MARCH 5, 2002, 3RD TUESDAY OF LENT: HOMILY- MATTHEW 18:21- 35
HOW MANY TIMES SHOULD I FORGIVE MY BROTHER WHEN HE OFFENDS ME? St. Peter asked our Lord this question because he had come to see that Jesus brought a new attitude toward the whole matter of relations among those who would belong to the circle of his disciples. Instead of the Mosaic doctrine of 'an eye for an eye and a tooth for a tooth' which was intended to assure that vengeance did not go beyond just limits, our Lord stressed readiness to forgive and overlook injuries. But surely, it seemed to Peter, there had to be some limit; one cannot be expected to allow others to go on indefinitely in this offensive ways and still treat them as brothers.
Jesus, very much to Peter's surprise, however, made it clear that for him there are no limits in our willingness to forgive. His reply, at the same time, shows that there is a condition: we are to forgive provided the offending party seeks our mercy and good will. On another occasion he makes the further point that even though it is a matter of persons who remain hostile to us, and are our enemies, we are to do such good to them as we are able.
'Love your enemies' was perhaps the most radical social message ever taught. When it is practiced it is surely one of the most convincing testimonies to the mercy, goodness and love of God. And that is the very point that Jesus makes. If we would prove to be worthy of God's love and favor, if we wish to be his friends, and become members of his family, we must imitate God's loving mercy and his universal love.
We ourselves do well today to reflect on this teaching. While we probably do not have personal enemies bent on destroying us or doing us as much harm as they can, yet there are plenty of persons in the world today who would gladly harm us if it would further their own cause or their own interests. That is the case of the terrorists and criminals who are disposed to do violence to anyone whose harm would seem to bring advantage to their interests. We need to take a view as to how they should be dealt with, taking into account the duty of defending the rights of innocent parties. Mercy that Jesus practiced and taught is not to be exercised at the expense of the weak and innocent to whom we have obligations of justice and charity.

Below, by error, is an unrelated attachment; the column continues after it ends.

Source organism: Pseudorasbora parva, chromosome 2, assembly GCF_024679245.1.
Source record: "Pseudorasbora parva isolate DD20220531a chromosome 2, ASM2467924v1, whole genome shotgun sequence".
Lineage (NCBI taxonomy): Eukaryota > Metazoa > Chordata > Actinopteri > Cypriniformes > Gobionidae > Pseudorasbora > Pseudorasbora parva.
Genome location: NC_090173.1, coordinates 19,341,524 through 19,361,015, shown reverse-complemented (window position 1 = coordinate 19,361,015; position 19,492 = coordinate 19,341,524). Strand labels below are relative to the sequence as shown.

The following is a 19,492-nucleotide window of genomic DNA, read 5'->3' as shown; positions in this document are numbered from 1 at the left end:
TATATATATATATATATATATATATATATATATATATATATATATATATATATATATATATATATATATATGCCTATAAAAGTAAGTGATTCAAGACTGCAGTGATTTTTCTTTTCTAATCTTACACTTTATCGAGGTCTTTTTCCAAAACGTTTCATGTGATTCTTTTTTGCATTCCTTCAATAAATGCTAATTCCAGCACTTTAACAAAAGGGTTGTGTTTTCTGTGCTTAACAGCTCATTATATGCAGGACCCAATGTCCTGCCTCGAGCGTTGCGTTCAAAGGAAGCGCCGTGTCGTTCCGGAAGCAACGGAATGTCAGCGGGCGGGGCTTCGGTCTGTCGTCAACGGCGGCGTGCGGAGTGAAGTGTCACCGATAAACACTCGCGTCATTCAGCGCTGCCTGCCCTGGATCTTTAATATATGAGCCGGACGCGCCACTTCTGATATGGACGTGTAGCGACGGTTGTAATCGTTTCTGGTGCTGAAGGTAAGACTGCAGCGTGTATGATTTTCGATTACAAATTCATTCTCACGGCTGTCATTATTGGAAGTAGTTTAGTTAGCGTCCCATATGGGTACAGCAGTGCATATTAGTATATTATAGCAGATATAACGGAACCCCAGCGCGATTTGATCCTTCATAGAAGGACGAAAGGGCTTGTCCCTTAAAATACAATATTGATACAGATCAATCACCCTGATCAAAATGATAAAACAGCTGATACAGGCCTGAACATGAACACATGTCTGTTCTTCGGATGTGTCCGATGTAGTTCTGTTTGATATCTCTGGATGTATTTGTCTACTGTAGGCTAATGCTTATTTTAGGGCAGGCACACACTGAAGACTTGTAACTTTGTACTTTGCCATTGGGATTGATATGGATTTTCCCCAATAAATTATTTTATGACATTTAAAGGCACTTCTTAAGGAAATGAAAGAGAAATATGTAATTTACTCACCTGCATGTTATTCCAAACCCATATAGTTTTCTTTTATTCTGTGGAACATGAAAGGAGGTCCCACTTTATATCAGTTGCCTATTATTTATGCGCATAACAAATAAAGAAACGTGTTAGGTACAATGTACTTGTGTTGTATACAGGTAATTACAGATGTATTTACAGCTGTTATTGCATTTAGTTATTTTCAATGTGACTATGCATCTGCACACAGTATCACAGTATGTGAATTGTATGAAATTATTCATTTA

But our Lord's teaching has further implications for each of us than appears at first sight. We are to cultivate dispositions of mercy, kindness and fellow feeling not only toward those who have actually offended us, but even more are we bound to be well disposed to those whose behavior or character or personality irritates or annoys us for one reason or other. It is all too easy for a person to be critical, or scornful of persons whose manners strike him as odd, unmanly or uncouth. Labeling such persons with words that show contempt or scorn, treating them with a measure of disapproval, speaking ill of them- all these and similar ways of acting are unworthy of Christ's followers. Such behavior is all too common in society and is the cause of much suffering and injustice; it is all the easier to slip into it in that it is so commonly practiced and is frequently accepted as a sign of membership in good society. Thus to treat others is to fail in showing justice and to be lacking in that mercy which Jesus reminds us we ourselves need from God.
At this Eucharist, then, may we receive the grace to recognize the many opportunities we have every day to practice the mercy, the fraternal charity and kindly dispositions that Jesus inculcates in today's Gospel and even more by his own example. Then shall we prove to be witnesses to he truth of his message and to the goodness and mercy of our heavenly Father who is good to all and every ready to forgive those who turn to him in faith seeking his forgiveness and his grace.